April 5, 2019

Pet Heartworm Awareness

By Dr. Jack Walkenhorst
Heartworm is a serious, potentially fatal disease for our pets. Prevention is easy, but treatment can be costly and difficult depending on the stage of the disease. With heartworm season upon us, Pets In Need veterinarian and board member, Dr. Jack Walkenhorst discusses the importance of heartworm prevention in both dogs and cats.

What is heartworm disease and how do our pets become infected?

Adult heartworms are roundworms that live in the heart, lungs and surrounding arteries of infected animals. Heartworm disease is transmitted by a mosquito bite. Mosquitos carry the infected larval form of the worm and transfer it to our pets. Once the larva have been transferred, it takes up to 7 months for them to mature into adult heartworms. The disease manifests differently in dogs and cats, but both pets should be on a preventative medication throughout the year to avoid the effects of heartworms, which can include heart failure and irreversible damage to other organs.

All dogs are at risk for contracting heartworms if they’re not on a preventative.

Although heartworm disease is more prevalent is areas with high mosquito populations, heartworm disease has been diagnosed in all 50 states. Dogs are natural hosts of heartworms, which means all heartworm larva contracted by the dog will likely mature into adult heartworms that live for 5 -7 years.  Heartworm disease can cause lasting damage to the heart, lungs and arteries, which is why prevention is always better than treatment.

Prevention is the only means of protecting cats from the effects of heartworm disease.

Heartworm disease in cats is very different from dogs. The cat is an atypical host for heartworms, meaning heartworms can survive in a cat, but only a small percentage mature into adults. While cats are less likely to develop heartworms, cat owners should still consistently use a heartworm preventative because there is no medication to treat heartworms in cats, like there is for dogs.



Many dogs show little to no symptoms during the early stages of heartworm disease. This is one reason annual testing is so important. Once the disease progresses, symptoms in dogs may include a chronic cough, lethargy, weight loss, and fatigue after moderate activity. If left untreated, heartworm disease can progress, causing irreversible organ damage and fatal heart failure. The good news is heartworms are treatable in dogs, although the treatment can be costly and difficult. Identifying the disease early is critical, so talk to your veterinarian right away if your dog has developed any of theses symptoms.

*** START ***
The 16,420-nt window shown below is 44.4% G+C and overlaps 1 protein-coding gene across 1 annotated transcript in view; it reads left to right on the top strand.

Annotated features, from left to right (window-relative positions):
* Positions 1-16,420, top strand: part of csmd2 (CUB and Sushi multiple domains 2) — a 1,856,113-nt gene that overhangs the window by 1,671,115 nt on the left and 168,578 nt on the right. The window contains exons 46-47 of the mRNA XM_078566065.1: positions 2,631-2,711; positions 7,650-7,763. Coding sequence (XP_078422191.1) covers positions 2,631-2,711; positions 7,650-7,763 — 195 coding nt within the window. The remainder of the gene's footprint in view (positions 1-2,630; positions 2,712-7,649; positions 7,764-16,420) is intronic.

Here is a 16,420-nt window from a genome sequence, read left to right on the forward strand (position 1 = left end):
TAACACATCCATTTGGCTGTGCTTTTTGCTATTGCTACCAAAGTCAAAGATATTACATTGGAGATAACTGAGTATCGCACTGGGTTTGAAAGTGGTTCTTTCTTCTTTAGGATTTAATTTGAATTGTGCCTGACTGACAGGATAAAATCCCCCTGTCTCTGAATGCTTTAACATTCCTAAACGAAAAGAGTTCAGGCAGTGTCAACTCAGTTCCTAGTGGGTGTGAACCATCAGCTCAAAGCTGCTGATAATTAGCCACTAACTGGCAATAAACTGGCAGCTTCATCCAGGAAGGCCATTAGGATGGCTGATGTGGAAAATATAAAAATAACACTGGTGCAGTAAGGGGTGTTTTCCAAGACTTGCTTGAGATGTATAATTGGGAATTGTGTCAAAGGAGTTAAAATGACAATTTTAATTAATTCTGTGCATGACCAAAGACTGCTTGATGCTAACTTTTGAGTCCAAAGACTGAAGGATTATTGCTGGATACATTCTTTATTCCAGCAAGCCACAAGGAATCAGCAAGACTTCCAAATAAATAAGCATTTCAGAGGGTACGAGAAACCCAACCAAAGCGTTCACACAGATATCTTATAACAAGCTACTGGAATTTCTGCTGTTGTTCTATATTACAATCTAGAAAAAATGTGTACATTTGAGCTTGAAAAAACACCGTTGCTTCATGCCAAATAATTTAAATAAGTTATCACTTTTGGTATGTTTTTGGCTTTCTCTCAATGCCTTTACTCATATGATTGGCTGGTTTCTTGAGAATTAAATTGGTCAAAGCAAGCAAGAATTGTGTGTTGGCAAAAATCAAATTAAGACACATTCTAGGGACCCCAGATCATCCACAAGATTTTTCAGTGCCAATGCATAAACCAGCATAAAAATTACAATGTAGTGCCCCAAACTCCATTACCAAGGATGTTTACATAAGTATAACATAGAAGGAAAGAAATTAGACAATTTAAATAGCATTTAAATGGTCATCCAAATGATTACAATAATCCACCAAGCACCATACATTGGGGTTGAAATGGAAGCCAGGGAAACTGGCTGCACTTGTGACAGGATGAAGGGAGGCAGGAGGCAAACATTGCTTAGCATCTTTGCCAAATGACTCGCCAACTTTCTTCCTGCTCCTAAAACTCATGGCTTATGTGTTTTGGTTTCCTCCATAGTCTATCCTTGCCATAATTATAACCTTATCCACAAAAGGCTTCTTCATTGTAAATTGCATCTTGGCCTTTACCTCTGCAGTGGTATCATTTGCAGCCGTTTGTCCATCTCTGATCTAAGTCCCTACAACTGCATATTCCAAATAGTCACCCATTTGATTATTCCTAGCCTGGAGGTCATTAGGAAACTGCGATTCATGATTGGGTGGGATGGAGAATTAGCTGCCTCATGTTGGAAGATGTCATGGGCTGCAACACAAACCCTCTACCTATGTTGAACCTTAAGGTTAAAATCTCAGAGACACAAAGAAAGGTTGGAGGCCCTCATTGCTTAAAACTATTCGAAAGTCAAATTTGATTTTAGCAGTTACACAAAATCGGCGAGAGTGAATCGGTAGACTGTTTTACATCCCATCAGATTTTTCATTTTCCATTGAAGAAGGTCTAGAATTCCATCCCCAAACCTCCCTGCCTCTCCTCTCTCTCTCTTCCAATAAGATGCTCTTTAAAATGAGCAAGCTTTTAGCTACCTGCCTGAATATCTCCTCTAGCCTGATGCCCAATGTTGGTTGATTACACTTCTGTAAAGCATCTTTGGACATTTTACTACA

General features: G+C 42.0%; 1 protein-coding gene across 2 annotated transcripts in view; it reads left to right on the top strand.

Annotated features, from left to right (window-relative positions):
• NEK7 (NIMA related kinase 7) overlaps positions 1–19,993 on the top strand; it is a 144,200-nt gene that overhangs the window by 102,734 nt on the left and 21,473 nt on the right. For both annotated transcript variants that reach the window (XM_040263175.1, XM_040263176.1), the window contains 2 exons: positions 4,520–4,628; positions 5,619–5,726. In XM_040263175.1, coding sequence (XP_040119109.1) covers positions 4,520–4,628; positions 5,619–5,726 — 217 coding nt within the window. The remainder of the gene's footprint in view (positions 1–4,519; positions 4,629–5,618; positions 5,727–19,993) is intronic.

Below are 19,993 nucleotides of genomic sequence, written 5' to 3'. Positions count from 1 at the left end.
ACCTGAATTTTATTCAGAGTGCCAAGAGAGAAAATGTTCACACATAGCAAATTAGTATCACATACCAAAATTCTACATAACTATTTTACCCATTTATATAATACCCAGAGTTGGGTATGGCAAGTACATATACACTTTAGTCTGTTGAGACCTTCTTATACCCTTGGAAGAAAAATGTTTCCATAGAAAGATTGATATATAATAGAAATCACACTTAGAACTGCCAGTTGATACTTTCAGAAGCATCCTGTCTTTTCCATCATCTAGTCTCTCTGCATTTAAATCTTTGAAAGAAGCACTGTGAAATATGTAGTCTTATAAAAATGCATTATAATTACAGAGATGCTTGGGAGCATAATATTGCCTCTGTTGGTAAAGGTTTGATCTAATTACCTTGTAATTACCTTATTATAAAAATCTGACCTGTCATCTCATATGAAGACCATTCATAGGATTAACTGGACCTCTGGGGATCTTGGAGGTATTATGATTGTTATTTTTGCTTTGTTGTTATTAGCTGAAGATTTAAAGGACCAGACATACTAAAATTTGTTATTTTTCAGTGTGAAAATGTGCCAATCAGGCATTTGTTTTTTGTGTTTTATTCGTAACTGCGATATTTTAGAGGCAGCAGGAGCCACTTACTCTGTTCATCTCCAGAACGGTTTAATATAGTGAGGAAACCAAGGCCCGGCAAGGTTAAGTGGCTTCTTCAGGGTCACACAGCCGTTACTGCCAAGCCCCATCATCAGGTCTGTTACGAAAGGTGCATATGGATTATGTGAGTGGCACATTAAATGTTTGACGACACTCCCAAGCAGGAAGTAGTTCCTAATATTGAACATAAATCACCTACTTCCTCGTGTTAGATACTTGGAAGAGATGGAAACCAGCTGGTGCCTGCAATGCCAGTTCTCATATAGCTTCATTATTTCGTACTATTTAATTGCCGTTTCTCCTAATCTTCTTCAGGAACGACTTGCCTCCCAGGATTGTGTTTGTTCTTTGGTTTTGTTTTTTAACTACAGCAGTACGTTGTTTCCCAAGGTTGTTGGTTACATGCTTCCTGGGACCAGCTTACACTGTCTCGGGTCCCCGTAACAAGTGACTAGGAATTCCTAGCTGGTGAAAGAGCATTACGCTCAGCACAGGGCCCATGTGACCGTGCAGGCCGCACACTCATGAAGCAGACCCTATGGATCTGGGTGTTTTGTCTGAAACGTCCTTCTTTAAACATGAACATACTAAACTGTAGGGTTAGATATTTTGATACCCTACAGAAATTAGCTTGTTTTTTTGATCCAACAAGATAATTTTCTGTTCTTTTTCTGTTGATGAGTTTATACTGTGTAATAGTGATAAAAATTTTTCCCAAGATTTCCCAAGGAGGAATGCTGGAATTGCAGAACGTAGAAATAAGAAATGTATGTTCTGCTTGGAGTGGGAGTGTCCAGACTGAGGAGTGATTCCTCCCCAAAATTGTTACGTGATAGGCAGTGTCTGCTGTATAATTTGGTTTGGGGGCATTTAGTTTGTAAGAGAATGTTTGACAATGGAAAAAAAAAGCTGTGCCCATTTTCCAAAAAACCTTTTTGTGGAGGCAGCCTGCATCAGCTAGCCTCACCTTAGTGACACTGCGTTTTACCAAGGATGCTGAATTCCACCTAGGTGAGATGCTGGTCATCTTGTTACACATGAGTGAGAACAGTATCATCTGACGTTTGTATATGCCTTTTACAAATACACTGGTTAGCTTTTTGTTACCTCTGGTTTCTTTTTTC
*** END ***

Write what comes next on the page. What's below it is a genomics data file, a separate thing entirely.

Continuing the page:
Symptoms in cats are similar to dogs. Many will develop a condition known as heartworm associated respiratory disease (HARD). The symptoms mimic asthma and include coughing, wheezing, and labored breathing. There is no medication to treat heartworms in cats, but a veterinarian can confirm the diagnosis, start the cat on heartworm preventatives and monitor its health while waiting for the heartworms to die. Unfortunately, heartworms can also cause acute unexplained death in cats, which is why prevention is always the best option.


Heartworms are easy to prevent in both dogs and cats. Your vet will prescribe a pill, chewable or spot-on liquid that protects your pet from heartworms and possibly various other parasites. Talk with your veterinarian to learn your prevention options and determine the best fit for your lifestyle and pets. Some people wonder if there’s a holistic or home remedy to heartworm prevention. Although there are some online sources that claim otherwise, there are no at-home treatments that have proven efficacy.

How do they work?

It can be surprising to learn that heartworm preventatives don’t actually prevent your pet from contracting heartworm larva. When your pet takes a heartworm preventative, it works to kill off any heartworm larva that made it into your pet’s body in the last 50 days. Therefore, if your pet misses just one dose of medication because you forgot, or they spit it up and you didn’t see, etc., any potential larva in your pet’s body will begin to develop into adult heartworms. If your pet contracts heartworms during the window of time that it was unprotected, any larva present in the body will likely be too mature to be killed by the next dose of preventatives. However, it will take up to 7 months for the larva to develop into adult heartworms that can be detected during a heartworm test. Again, this is why annual tests are so important.

What should I do if my pet missed a dose?

If your pet missed a dose or multiple doses of heartworm preventatives, it’s best to immediately re-start the treatment. It’s advised that pet owners schedule a heartworm test 7 months later, to detect any adult heartworms that develop from potential larva contracted by the pet while they were unprotected. Subsequent annual testing is highly recommended for dogs.

Starting heartworm preventatives:

All dogs 7 months of age or older should have a heartworm test before starting preventative. A heartworm test is not required prior to starting cats on heartworm preventative, but is recommended for cats showing symptoms of heartworm disease. Dogs should then have an ongoing annual heartworm test. If you have a new puppy, it’s advised to start them on heartworm medication immediately. However, the initial heartworm test isn’t needed until they’re at least 7 months old, because any larva they may have contracted won’t be detectable until they develop into adult heartworms.